Inverting the yield curve; what’s the prognosis for long term investors?

16 August 2019
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The Noise

  • The inversion of the yield curve; whereby longer term interest rates fall below shorter term interest rates, lead to widespread profit taking in equities as investors looked to bank the strong gains they have made this year in the face of increasing economic uncertainty. 

  • Germany’s economy shrank in the second quarter, with analysts attributing weak auto sales, uncertainty around a disorderly Brexit and the country’s reliance on exporters (particularly to the US and China) as reasons for the contraction. Fears of a potential recession were stoked by similar weakness in economic data from the UK. 

  • Still there was some festive spirit in the air, as Trump decided to delay his China tariffs from September to December, giving companies that are reliant on the Christmas shopping season some room to breathe before next year’s additional taxes start to weigh on profits.

 

The Numbers 

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The Nuance

First and foremost, we position our portfolios to protect against weak economic environments. Our equity allocation – a mainstay of any long term investment strategy – is comprised of companies that are less geared into the economic cycle, and have the pricing power and balance sheet strength to continue to provide goods and services regardless of the machinations of the economy.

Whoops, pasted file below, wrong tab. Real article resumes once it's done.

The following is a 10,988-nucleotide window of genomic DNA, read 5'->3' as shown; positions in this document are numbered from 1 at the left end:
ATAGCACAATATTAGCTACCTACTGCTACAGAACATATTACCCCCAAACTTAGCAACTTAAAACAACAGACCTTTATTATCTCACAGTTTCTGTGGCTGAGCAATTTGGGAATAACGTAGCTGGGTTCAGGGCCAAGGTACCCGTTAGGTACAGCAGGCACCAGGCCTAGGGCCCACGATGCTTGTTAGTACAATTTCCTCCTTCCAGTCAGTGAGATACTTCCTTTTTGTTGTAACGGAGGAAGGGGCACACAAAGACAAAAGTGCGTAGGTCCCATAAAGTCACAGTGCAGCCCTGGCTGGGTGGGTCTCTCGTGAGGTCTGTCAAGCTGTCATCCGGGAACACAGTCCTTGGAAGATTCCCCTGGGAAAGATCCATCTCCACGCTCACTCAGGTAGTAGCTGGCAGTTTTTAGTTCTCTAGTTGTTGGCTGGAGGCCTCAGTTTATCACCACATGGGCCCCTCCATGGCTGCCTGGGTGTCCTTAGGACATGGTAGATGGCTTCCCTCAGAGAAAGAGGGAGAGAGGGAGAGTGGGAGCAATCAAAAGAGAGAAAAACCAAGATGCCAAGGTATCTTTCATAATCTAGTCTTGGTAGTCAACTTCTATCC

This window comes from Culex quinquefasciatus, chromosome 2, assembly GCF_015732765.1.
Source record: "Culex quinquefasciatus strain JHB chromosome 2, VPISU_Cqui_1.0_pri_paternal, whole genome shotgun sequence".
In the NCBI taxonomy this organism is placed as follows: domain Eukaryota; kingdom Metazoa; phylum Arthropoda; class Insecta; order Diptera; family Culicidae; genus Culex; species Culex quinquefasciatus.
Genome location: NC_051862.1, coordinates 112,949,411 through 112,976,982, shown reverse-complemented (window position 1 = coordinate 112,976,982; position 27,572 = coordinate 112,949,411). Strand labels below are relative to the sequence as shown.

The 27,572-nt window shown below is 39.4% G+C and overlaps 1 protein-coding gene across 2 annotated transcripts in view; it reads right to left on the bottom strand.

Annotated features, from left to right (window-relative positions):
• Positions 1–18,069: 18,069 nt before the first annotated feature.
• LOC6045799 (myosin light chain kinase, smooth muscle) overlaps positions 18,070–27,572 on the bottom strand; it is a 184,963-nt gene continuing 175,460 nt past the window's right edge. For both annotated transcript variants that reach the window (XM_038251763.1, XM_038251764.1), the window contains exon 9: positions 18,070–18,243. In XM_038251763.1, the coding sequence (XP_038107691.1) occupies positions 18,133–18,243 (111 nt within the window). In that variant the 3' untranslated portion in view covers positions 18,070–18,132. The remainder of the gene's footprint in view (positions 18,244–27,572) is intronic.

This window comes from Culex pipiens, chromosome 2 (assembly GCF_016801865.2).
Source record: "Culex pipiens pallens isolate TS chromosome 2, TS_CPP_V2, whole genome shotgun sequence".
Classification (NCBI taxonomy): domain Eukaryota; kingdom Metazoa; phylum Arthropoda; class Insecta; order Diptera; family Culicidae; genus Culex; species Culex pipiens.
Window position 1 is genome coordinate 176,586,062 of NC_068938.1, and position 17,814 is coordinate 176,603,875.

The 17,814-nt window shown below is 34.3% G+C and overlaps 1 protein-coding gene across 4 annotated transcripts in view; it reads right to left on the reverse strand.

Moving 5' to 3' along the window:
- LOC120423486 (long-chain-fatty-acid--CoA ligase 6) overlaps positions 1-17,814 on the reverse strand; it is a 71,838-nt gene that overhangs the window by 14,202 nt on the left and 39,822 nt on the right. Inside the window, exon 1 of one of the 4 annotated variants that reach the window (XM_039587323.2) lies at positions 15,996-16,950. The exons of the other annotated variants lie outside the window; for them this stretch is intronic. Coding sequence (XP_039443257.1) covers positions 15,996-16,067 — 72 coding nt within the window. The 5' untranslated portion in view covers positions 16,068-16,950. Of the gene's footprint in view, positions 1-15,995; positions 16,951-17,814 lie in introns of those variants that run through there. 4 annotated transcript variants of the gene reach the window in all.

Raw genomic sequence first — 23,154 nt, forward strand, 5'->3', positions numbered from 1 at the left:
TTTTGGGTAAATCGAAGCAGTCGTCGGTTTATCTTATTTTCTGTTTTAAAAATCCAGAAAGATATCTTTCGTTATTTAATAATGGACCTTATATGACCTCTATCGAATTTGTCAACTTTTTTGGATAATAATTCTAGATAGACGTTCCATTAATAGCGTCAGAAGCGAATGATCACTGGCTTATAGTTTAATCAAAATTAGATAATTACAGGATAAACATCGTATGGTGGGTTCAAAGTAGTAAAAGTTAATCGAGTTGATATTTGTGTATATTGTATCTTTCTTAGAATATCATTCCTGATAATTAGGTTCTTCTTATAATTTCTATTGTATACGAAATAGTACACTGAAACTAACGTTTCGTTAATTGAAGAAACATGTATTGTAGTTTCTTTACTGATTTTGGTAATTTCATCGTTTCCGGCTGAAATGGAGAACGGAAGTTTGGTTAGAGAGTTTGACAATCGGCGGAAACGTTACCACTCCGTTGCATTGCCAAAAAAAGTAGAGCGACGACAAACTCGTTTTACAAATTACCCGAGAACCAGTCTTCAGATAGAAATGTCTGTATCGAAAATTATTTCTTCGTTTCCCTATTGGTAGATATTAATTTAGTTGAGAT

But while it’s important to build portfolios that can withstand weakness, it’s equally important to keep a level head and not capitulate to market noise. Investors could have predicted a recession at several points over the last decade – as indeed they have, continuously – and lost out on the kind of market gains that are hard to catch up with once the opportunity has gone. As the old adage goes, time in the market is more important than timing the market. Last December there was widespread fear that we were reaching a recession and the market fell by 20%.  Those who sold out of equities crystallised their losses and missed out on the strong gains rally we have seen this year.

Recessions are hard, and market participants are likely to be particularly sensitive to them given the severity of the last two. In 2001 we had an extraordinary tech bubble to contend with, while in 2008 we faced a broken global banking system. The world economy certainly has some pressures to contend with, but as we see it they are not of the same magnitude as the problems that were building up in the system with these last two.

Furthermore, there is an increased likelihood of a UK recession, but it is not an absolute certainty. Currently, equity markets are expensive but not extremely so, and banks are in far better shape than they were a decade ago. Were we to see a significant market downturn, we would expect to increase our exposure and take advantage of any pull backs to cherry pick the most attractive assets and further improve our long term returns prospects.

Quote of the week

“There were a few case reports — an opera singer and a shouting drill sergeant — but this is far from common” Dr J. Mack Slaughter Jr, ER doctor, Texas
 
When equities hit high notes we all know that the mounting pressure can prove too much, the exuberance overextends and eventually something has to give. It turns out this isn’t a dynamic that’s limited to equity markets. No, singing carries the same health warning, as a man from eastern China found out to his detriment this week; after singing karaoke for so long and with such intensity that he burst a lung. He’s not the only one in recent years either; in 2017 a girl suffered a similar fate due to “prolonged screaming” at a One Direction concert.
 
Source: livescience.com

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